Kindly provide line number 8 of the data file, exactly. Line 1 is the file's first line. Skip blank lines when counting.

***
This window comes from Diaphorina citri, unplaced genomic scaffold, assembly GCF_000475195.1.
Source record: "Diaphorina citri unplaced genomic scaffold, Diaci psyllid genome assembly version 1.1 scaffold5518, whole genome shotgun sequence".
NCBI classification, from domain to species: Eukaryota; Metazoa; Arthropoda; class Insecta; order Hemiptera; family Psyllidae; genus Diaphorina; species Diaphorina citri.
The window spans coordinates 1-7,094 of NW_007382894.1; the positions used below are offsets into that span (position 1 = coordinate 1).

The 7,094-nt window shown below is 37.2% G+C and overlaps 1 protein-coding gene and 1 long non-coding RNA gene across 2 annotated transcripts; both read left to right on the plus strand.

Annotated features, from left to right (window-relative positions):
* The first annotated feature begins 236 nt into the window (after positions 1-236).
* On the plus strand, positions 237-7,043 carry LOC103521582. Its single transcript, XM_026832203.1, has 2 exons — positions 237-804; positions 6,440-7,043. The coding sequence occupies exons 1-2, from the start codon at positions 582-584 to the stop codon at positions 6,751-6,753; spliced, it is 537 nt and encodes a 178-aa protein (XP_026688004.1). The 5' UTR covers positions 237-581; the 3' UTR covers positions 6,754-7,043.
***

* On the plus strand, positions 237-7,043 carry LOC103521582. Its single transcript, XM_026832203.1, has 2 exons — positions 237-804; positions 6,440-7,043. The coding sequence occupies exons 1-2, from the start codon at positions 582-584 to the stop codon at positions 6,751-6,753; spliced, it is 537 nt and encodes a 178-aa protein (XP_026688004.1). The 5' UTR covers positions 237-581; the 3' UTR covers positions 6,754-7,043.